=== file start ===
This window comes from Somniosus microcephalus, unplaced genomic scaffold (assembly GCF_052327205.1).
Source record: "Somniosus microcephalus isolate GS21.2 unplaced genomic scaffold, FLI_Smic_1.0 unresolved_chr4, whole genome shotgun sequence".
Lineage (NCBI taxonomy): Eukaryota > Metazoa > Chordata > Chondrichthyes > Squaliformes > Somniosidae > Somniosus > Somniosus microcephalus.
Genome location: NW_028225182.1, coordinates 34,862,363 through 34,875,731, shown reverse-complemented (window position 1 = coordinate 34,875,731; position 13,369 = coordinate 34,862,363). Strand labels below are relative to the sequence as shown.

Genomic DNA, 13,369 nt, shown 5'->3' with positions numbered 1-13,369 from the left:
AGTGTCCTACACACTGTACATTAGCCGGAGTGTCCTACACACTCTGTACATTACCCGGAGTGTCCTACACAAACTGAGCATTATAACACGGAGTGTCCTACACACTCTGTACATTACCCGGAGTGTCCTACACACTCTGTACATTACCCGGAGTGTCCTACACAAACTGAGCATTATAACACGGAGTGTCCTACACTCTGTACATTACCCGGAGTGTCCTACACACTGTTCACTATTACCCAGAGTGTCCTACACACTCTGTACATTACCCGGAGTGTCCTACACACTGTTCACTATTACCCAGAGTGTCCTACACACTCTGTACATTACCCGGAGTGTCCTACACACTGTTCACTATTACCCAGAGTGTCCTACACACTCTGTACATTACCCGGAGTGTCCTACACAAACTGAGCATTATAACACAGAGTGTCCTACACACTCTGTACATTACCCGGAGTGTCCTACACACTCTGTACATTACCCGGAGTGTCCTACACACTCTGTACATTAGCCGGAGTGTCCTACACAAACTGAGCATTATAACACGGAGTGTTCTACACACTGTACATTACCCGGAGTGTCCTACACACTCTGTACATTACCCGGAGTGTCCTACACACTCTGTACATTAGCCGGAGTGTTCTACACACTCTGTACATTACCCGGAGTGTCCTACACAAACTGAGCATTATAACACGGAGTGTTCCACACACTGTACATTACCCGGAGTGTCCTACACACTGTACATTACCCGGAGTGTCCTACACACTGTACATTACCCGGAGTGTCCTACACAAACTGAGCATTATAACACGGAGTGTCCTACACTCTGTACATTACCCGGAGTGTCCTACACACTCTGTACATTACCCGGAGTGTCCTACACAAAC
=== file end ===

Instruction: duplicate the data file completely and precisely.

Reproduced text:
This window comes from Somniosus microcephalus, unplaced genomic scaffold (assembly GCF_052327205.1).
Source record: "Somniosus microcephalus isolate GS21.2 unplaced genomic scaffold, FLI_Smic_1.0 unresolved_chr4, whole genome shotgun sequence".
Lineage (NCBI taxonomy): Eukaryota > Metazoa > Chordata > Chondrichthyes > Squaliformes > Somniosidae > Somniosus > Somniosus microcephalus.
Genome location: NW_028225182.1, coordinates 34,862,363 through 34,875,731, shown reverse-complemented (window position 1 = coordinate 34,875,731; position 13,369 = coordinate 34,862,363). Strand labels below are relative to the sequence as shown.

Genomic DNA, 13,369 nt, shown 5'->3' with positions numbered 1-13,369 from the left:
AGTGTCCTACACACTGTACATTAGCCGGAGTGTCCTACACACTCTGTACATTACCCGGAGTGTCCTACACAAACTGAGCATTATAACACGGAGTGTCCTACACACTCTGTACATTACCCGGAGTGTCCTACACACTCTGTACATTACCCGGAGTGTCCTACACAAACTGAGCATTATAACACGGAGTGTCCTACACTCTGTACATTACCCGGAGTGTCCTACACACTGTTCACTATTACCCAGAGTGTCCTACACACTCTGTACATTACCCGGAGTGTCCTACACACTGTTCACTATTACCCAGAGTGTCCTACACACTCTGTACATTACCCGGAGTGTCCTACACACTGTTCACTATTACCCAGAGTGTCCTACACACTCTGTACATTACCCGGAGTGTCCTACACAAACTGAGCATTATAACACAGAGTGTCCTACACACTCTGTACATTACCCGGAGTGTCCTACACACTCTGTACATTACCCGGAGTGTCCTACACACTCTGTACATTAGCCGGAGTGTCCTACACAAACTGAGCATTATAACACGGAGTGTTCTACACACTGTACATTACCCGGAGTGTCCTACACACTCTGTACATTACCCGGAGTGTCCTACACACTCTGTACATTAGCCGGAGTGTTCTACACACTCTGTACATTACCCGGAGTGTCCTACACAAACTGAGCATTATAACACGGAGTGTTCCACACACTGTACATTACCCGGAGTGTCCTACACACTGTACATTACCCGGAGTGTCCTACACACTGTACATTACCCGGAGTGTCCTACACAAACTGAGCATTATAACACGGAGTGTCCTACACTCTGTACATTACCCGGAGTGTCCTACACACTCTGTACATTACCCGGAGTGTCCTACACAAAC